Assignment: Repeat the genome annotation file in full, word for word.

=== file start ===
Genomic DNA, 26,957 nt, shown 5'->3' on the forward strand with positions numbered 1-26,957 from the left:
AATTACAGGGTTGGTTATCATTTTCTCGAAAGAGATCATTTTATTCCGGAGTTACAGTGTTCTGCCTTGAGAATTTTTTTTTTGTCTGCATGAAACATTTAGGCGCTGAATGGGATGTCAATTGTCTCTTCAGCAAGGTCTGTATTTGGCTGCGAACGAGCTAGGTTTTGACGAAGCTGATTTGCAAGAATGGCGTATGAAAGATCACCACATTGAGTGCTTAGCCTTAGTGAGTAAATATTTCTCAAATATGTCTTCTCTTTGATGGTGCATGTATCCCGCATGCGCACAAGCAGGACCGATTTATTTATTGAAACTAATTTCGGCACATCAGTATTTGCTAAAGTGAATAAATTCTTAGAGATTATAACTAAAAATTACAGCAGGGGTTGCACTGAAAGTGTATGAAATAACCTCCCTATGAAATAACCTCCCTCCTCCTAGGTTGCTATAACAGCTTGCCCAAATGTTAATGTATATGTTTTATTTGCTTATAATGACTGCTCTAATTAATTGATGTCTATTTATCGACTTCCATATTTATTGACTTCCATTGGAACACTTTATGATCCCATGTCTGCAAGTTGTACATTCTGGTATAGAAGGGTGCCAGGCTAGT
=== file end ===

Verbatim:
Genomic DNA, 26,957 nt, shown 5'->3' on the forward strand with positions numbered 1-26,957 from the left:
AATTACAGGGTTGGTTATCATTTTCTCGAAAGAGATCATTTTATTCCGGAGTTACAGTGTTCTGCCTTGAGAATTTTTTTTTTGTCTGCATGAAACATTTAGGCGCTGAATGGGATGTCAATTGTCTCTTCAGCAAGGTCTGTATTTGGCTGCGAACGAGCTAGGTTTTGACGAAGCTGATTTGCAAGAATGGCGTATGAAAGATCACCACATTGAGTGCTTAGCCTTAGTGAGTAAATATTTCTCAAATATGTCTTCTCTTTGATGGTGCATGTATCCCGCATGCGCACAAGCAGGACCGATTTATTTATTGAAACTAATTTCGGCACATCAGTATTTGCTAAAGTGAATAAATTCTTAGAGATTATAACTAAAAATTACAGCAGGGGTTGCACTGAAAGTGTATGAAATAACCTCCCTATGAAATAACCTCCCTCCTCCTAGGTTGCTATAACAGCTTGCCCAAATGTTAATGTATATGTTTTATTTGCTTATAATGACTGCTCTAATTAATTGATGTCTATTTATCGACTTCCATATTTATTGACTTCCATTGGAACACTTTATGATCCCATGTCTGCAAGTTGTACATTCTGGTATAGAAGGGTGCCAGGCTAGT